UN deplores torture of Burundian refugees in Tanzania

Monday April 26 2021
Burundi refugees.

A mother and her baby at Nyabitara Transit site were among other Burundian refugees in Tanzania repatriated voluntarily by UNHCR in October 2019. PHOTO | AFP

By The EastAfrican

The United Nations is pointing a finger at Tanzania and Burundi for subjecting refugees and asylum seekers who fled Burundi to new repression and torture.

A report prepared by a panel of UN experts said arbitrary arrests, enforced disappearances and forced returns have allegedly been carried out by the Tanzanian police and intelligence services in cooperation with the Burundian intelligence services.

“In addition to the strict encampment policy imposed on them by the Tanzania government, Burundian refugees and asylum-seekers now live in fear of being abducted at night by Tanzanian security forces and spirited to unknown locations or being forcefully returned to Burundi,” the experts said.

The report said Burundi political opponents had been tracked down among the refugee and asylum-seeking population in Tanzania.

“The security situation in the camps seems to be extremely compromised amid reports that Burundian intelligence agents posing as refugees within the camps are identifying specific individuals who are later arrested by Tanzanian security forces,” the experts said.

“The government of Burundi must stop its repression against its citizens including those seeking international protection in Tanzania,” they added.


Nestor Bimenyimana, the General Director of refugee repatriation in Burundi, declined to comment on the rights abuses alleged to have been committed in the refugee camps.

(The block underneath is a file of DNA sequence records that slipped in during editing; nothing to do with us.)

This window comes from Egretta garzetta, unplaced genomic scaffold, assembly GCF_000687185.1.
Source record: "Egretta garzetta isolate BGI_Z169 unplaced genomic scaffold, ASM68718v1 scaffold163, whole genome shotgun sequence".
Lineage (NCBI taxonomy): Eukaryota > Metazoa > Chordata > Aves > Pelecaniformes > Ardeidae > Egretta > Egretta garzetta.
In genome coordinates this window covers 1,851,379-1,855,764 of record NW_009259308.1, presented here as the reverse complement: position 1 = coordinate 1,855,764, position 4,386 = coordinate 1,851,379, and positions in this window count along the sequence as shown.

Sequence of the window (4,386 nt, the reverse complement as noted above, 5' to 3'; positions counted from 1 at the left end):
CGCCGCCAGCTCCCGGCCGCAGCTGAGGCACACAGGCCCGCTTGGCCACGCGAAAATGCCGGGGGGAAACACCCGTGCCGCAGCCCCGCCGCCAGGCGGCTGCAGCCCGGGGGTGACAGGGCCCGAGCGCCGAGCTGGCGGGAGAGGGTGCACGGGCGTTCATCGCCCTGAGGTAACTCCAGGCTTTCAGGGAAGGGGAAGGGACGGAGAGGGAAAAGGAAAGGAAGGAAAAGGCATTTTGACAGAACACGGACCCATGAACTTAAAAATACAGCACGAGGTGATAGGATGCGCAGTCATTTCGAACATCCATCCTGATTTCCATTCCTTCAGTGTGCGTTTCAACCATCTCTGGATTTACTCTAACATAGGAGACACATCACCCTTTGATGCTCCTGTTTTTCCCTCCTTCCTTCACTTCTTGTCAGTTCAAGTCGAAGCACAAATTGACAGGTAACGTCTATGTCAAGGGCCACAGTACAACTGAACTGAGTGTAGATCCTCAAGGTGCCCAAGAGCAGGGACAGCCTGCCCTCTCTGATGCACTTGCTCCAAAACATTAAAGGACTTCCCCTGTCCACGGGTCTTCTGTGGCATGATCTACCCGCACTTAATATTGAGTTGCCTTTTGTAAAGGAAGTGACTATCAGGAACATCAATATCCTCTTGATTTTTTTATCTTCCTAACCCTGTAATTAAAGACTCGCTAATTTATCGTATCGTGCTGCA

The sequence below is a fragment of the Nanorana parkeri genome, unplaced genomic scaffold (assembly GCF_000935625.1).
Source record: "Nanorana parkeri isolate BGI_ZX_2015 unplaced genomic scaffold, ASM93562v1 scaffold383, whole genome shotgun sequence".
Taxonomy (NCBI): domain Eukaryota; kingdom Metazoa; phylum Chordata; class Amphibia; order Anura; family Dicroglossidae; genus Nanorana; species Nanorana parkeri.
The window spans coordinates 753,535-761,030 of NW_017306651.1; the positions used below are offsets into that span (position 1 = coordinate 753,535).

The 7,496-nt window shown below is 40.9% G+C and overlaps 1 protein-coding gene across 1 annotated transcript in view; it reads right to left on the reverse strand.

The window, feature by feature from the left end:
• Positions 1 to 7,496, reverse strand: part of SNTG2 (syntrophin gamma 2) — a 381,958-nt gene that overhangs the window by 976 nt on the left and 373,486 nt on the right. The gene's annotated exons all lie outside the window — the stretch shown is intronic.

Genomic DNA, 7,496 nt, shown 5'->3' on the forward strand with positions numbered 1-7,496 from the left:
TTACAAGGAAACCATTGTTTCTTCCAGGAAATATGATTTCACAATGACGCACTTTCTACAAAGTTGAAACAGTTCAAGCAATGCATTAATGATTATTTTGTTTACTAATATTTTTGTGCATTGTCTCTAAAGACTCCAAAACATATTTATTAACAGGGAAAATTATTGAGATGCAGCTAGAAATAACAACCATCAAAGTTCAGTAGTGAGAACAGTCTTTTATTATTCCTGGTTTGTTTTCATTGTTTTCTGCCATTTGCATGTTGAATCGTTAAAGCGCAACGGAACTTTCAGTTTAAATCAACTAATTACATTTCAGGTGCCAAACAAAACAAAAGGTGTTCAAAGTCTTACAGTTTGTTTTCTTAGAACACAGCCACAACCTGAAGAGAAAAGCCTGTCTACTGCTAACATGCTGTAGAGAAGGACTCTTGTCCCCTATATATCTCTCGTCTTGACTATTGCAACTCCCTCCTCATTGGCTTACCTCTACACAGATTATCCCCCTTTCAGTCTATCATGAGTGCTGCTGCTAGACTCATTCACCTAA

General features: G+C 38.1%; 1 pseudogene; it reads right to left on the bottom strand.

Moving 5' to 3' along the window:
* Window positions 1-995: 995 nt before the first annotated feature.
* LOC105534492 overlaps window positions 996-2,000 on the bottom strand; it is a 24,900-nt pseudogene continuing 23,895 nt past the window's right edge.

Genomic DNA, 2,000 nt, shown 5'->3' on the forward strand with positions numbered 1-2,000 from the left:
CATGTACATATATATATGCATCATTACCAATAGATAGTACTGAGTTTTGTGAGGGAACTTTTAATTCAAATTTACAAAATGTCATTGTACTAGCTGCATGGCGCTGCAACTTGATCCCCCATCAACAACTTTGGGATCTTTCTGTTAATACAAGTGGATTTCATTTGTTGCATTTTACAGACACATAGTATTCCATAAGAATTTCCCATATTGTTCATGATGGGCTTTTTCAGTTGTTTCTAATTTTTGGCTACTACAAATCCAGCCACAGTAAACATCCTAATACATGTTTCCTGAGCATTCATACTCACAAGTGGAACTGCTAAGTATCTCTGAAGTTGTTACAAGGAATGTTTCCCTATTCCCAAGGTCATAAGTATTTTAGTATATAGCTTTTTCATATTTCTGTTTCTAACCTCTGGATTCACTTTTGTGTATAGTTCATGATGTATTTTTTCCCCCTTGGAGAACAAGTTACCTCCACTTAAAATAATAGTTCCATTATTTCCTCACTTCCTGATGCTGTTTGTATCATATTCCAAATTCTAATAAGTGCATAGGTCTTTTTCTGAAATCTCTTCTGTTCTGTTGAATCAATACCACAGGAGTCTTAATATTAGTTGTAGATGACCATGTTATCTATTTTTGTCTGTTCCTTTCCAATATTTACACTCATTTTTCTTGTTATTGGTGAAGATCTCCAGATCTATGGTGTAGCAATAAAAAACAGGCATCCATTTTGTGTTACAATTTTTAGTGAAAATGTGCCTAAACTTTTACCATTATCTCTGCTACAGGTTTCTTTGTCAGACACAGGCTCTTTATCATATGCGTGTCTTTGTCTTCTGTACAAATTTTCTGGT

Guilt presumption

“I can’t comment on what’s in another country but we haven’t received any complain from Burundians repatriated from Tanzania,” said Mr Bimenyimana, adding that repatriation was going on smoothly and that the country is expected to receive two convoys this week.

The UN report said some refugees had confirmed being taken by Tanzanian police and subjected to enforced disappearance and torture before being pressured into signing for “voluntary return.”

Others were interrogated about their presumed affiliation with armed groups and possession of weapons, their activities in the camps, and in some cases were asked for money in order to be released.

“We are extremely alarmed by reports that some Burundian refugees have been killed after having been abducted by Tanzanian security forces,” the experts added.

Growing anxiety over safety has driven many refugees to return to Burundi out of fear rather than a genuine willingness to return to their country of origin.

“It is extremely discouraging that since the government announced in August 2020 that an investigation into the disappearances was underway, no results have been made public yet,” the experts said.

“The government of Tanzania is aware of the situation and must take all necessary measures to immediately stop and remedy the violations,” they added.

Tripartite agreement

Repatriation of Burundian refugees continued despite the pandemic, with Rwanda also getting into an agreement on refugee repatriation.

As Burundian refugees continue to be repatriated from Mahama camp in Rwanda, more have been repatriated from Tanzania under the tripartite agreement between Burundi, Tanzania and the UNHCR.

In August 2017 representatives of Burundi and Tanzanian government alongside the UN refugee agency held a tripartite meeting to facilitate voluntary repatriation of Burundian refugees from Tanzania. Repatriation from Rwanda came after a tripartite meeting between UNHCR, Burundi and Rwanda on the facilitation of voluntary repatriation conducted in October last year.